Bethesda is a small but affluent naval town, located just outside the borders of Washington, DC. In addition to SPX, it offers a variety of year-round events including outdoor concerts in the summer, children's exhibitions, a literary festival, a marathon, a bicycling race, and more. Among the many restaurants include those that serve Afghan, Cajun & Creole, Lebanese, Mongolian, Persian and Thai foods, in addition to a number that offer live music. And its close proximity to Washington provides it with an increased number of leisurely diversions.

SPX is held at the Holiday Inn Select on Wisconsin Avenue, less than ten minutes walking distance from the subway and flanked on all sides by a variety of cafes, bars and restaurants where creators and fans congregate. Over the years the show has held fond memories for many regular attendees.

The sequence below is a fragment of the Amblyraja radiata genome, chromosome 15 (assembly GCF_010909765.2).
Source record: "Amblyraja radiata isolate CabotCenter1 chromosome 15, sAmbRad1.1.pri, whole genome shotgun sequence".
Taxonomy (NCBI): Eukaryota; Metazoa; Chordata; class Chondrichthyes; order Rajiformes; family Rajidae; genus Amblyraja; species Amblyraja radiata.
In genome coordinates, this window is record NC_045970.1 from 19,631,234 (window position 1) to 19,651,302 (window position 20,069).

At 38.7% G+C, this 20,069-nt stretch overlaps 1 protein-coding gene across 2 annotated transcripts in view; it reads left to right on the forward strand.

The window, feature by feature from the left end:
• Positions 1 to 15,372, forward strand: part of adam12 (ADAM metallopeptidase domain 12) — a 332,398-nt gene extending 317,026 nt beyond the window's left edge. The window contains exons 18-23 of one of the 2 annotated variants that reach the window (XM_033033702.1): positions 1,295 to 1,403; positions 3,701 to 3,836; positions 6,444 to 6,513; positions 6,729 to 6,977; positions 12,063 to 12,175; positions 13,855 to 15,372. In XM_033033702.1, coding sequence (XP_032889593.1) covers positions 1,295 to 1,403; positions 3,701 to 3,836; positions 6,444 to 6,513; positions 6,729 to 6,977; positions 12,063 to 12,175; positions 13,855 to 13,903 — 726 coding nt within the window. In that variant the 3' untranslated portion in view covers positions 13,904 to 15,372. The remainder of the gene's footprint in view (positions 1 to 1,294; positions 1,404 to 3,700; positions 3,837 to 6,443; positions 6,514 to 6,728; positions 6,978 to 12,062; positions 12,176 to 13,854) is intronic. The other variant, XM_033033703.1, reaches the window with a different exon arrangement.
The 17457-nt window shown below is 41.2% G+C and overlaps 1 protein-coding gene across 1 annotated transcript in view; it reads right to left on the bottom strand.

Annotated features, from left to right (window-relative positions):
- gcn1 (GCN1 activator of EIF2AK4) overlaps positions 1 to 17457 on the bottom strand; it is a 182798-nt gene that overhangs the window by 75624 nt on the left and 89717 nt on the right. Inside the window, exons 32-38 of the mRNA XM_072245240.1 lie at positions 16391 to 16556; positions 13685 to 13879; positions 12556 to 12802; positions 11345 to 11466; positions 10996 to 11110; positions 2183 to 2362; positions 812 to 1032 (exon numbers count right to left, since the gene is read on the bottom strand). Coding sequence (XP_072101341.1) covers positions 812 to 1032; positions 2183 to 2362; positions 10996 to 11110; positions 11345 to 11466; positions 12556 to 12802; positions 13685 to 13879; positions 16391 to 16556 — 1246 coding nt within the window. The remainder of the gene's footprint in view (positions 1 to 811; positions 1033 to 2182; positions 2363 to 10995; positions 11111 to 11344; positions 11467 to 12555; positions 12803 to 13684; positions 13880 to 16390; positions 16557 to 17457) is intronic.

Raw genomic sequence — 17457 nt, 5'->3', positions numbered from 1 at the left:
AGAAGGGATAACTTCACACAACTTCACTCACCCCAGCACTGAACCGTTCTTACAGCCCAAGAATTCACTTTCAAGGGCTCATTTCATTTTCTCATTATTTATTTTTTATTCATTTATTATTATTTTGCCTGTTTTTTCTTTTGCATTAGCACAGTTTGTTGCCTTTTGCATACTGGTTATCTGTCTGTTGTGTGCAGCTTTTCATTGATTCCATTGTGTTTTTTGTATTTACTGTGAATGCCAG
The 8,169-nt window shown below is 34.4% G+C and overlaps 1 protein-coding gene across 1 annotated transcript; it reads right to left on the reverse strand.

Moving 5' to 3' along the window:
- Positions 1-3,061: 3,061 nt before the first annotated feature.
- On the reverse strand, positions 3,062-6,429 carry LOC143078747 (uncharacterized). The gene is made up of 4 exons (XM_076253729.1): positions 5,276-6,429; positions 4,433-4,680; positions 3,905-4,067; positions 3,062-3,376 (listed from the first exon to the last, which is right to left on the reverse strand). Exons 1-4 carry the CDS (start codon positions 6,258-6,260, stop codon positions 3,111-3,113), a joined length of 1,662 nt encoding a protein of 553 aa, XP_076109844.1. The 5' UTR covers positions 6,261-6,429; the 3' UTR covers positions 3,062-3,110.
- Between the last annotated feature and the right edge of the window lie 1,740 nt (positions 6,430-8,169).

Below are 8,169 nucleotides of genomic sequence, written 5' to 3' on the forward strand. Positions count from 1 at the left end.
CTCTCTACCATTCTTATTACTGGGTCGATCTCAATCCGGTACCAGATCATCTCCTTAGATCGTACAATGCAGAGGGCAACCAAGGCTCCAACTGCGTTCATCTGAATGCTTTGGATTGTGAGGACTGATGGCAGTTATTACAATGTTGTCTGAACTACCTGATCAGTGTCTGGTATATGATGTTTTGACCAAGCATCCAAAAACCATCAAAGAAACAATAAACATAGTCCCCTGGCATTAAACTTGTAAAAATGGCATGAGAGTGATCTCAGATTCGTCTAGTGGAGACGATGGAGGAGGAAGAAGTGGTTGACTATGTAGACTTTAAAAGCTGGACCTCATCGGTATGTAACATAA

"My memories of SPX are always of the people - of seeing my particular friends and making new friends," said Dog & Pony Show creator and online columnist Pam Bliss. "There's people I see only at this show every year, and all the fun activities that take place after the show - eating meals in all of Bethesda's fine restaurants, sitting around in the hotel lobby and talking, staying up way later than I ever stay up at home in the country in Indiana. I sat next to Scott McCloud one year - that was pretty exciting! And it was interesting to hear his comments, and sharing some of my opinions on the world of comics with him was a lot of fun… I had a padded envelope - it was empty - and I'm sure he thought, in good faith, that it had been discarded. When I went to put away the piece of display equipment that went into the padded envelope, it wasn't there. So I always tell people Scott McCloud stole my padded envelope! It's an exaggeration. [laughs] It makes a funny story, so that's why I tell it."